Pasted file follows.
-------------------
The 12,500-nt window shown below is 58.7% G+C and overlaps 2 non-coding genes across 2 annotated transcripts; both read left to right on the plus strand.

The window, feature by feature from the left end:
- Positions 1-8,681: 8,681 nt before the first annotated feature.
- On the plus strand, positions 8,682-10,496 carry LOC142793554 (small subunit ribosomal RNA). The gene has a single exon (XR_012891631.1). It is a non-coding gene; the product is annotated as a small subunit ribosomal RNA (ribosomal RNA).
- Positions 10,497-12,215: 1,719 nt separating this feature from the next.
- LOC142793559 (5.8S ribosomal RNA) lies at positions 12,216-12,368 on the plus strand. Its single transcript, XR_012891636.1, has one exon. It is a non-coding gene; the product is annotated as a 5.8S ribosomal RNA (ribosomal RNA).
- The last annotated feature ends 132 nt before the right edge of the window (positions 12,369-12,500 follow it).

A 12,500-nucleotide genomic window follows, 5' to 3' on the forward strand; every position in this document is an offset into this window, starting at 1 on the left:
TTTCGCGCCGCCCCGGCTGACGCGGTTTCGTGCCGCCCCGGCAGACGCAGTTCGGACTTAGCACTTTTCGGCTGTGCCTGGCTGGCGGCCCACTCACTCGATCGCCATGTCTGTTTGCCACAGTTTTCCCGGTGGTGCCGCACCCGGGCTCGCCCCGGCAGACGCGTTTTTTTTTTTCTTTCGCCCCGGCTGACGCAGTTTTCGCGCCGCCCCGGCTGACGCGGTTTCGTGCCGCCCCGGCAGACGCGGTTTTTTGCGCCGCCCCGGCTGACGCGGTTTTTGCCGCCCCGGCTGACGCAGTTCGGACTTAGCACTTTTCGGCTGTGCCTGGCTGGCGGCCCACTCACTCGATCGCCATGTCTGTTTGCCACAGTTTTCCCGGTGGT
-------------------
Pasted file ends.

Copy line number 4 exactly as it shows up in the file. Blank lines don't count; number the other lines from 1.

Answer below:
- On the plus strand, positions 8,682-10,496 carry LOC142793554 (small subunit ribosomal RNA). The gene has a single exon (XR_012891631.1). It is a non-coding gene; the product is annotated as a small subunit ribosomal RNA (ribosomal RNA).